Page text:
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Kyoto building sees 100 years of sake and song

The audience and performers enjoy live music in Takutaku in Kyoto.

By Asako Kisui / Yomiuri Shimbun Staff WriterKYOTO — A club for live music in Kyoto will celebrate the centenary of the building it occupies next month, a wooden structure that was transformed from a sake brewing site to what many musicians consider their “home ground.”

The club Takutaku will offer three concerts commemorating the occasion from May 13 to 15, the last day of which falls on the day the building’s framework was completed in 1917.

Sake brewing at the structure was suspended in the early 1970s, and an eye doctor in the neighborhood then rented the building and opened a music cafe in 1974. Live concerts began at the venue the following year. The name Takutaku is a repetition of the kanji “taku,” which refers to the sound of a bird singing or the fluttering of a bird’s wings.

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  • The Yomiuri Shimbun

    Takutaku in Kyoto, seen from outside, was once a sake brewery.

  • The Yomiuri Shimbun

    Naozumi Masuko

The first floor houses a stage and the seating area. Tables are made of scrap wood from tubs and other things. The second floor, which used to be a room for making koji by spraying mold over steamed rice, is now used as a dressing room.

“The atmosphere has hardly changed for the past 40 years,” said Hironori Mizushima, 65, who started working at Takutaku part-time and took over the operation of the club in the late 1970s.

The club has hosted concerts by musicians representing youth culture in each era of music: Singer Takajin Yashiki, rock band RC Succession led by Kiyoshiro Imawano, and blues band Ukadan in the 1970s; rock bands Anzenchitai and Kinniku Shojotai (King-Show) in the 1980s; and rock bands Ulfuls, The Elephant Kashimashi and Quruli in the 1990s and onward.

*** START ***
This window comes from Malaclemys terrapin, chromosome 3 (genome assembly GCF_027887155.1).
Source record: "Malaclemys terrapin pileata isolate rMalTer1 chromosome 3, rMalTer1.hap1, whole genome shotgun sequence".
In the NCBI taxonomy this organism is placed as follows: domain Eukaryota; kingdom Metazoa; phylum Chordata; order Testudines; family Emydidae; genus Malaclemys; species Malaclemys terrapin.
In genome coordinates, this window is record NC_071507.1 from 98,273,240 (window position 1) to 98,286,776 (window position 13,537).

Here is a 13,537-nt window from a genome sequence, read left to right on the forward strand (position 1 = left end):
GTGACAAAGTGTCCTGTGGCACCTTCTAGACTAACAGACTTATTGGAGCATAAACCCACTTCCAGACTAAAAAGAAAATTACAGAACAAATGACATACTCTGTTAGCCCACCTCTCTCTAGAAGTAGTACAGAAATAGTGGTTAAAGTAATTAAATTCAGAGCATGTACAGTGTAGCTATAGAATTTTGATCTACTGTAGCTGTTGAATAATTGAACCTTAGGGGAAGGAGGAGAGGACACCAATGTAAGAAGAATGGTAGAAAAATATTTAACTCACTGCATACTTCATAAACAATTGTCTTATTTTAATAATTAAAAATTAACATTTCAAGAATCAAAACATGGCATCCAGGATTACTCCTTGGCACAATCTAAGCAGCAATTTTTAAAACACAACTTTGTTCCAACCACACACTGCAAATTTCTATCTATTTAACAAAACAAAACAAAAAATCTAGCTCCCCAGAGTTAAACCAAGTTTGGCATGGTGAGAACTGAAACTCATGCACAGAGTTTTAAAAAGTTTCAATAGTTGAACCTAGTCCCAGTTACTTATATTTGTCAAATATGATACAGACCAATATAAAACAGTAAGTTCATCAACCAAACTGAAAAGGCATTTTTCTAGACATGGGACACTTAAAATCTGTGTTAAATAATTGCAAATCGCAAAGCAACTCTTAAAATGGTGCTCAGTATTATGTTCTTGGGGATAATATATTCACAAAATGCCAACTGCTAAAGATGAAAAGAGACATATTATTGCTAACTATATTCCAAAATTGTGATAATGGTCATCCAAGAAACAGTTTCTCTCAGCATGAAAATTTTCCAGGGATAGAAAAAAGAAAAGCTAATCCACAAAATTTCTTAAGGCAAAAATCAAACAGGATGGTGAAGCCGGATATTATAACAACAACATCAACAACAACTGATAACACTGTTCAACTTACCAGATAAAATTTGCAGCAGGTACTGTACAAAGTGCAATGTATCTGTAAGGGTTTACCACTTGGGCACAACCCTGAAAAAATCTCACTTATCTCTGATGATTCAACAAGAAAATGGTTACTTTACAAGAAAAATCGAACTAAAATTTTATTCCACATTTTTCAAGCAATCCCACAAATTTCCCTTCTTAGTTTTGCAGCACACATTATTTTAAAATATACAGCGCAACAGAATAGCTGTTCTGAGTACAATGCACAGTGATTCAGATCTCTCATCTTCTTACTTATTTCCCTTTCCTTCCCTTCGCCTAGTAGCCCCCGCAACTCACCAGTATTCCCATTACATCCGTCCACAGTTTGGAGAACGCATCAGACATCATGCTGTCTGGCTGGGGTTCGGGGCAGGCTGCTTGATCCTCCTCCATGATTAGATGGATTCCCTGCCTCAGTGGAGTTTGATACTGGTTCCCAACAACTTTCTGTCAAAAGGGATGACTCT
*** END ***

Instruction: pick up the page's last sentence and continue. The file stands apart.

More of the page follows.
Rock band Dohatsuten to play event

For the three commemorative concerts — titled “Welcome Home to TAKUTAKU!!” — rock band Dohatsuten will perform on May 14 and 15.

Naozumi Masuko, 51, the leader of the band, said he learned about a mecca for band folks in Kyoto in the 1980s, when he started band activities in Hokkaido.

“I wondered what a club converted from a sake brewing building was like,” he said in an interview with The Yomiuri Shimbun. After coming to live in Tokyo at age 25, Masuko visited Takutaku to attend a concert by a Kyoto band.

“The walls were adorned with hand-made welcome boards with the names of famous musicians who had appeared there,” he recalled. “Thinking they had all performed in that place, I felt the weight of the club’s history.”

His band was finally given a chance to perform in Takutaku in 2004.

“The club put more importance on what the performers want to do and whether they have a hot spirit, rather than whether they have good technique or drawing power,” Masuko said. “A thick pillar in the middle of the seating area blocks the view, but we can feel the heat from the audience, and the place has an atmosphere that we can appreciate only there.”

Masuko said Kyoto has a unique music scene.

“In such a small venue, we can pursue what we like enough to become edgy; and we can go wild in the course of traditions that have been passed on over generations,” he said. “Even though the times change, this place remains as it is, and that’s what Takutaku is all about.”

Visit the official website of Takutaku (www.geisya.or.jp/~takutaku/) for more information about the club. Tickets for the commemorative concerts are sold out.Speech

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